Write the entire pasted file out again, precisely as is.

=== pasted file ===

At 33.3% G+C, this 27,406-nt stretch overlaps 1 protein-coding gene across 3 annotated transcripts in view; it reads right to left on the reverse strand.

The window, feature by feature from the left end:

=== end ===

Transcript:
At 33.3% G+C, this 27,406-nt stretch overlaps 1 protein-coding gene across 3 annotated transcripts in view; it reads right to left on the reverse strand.

The window, feature by feature from the left end: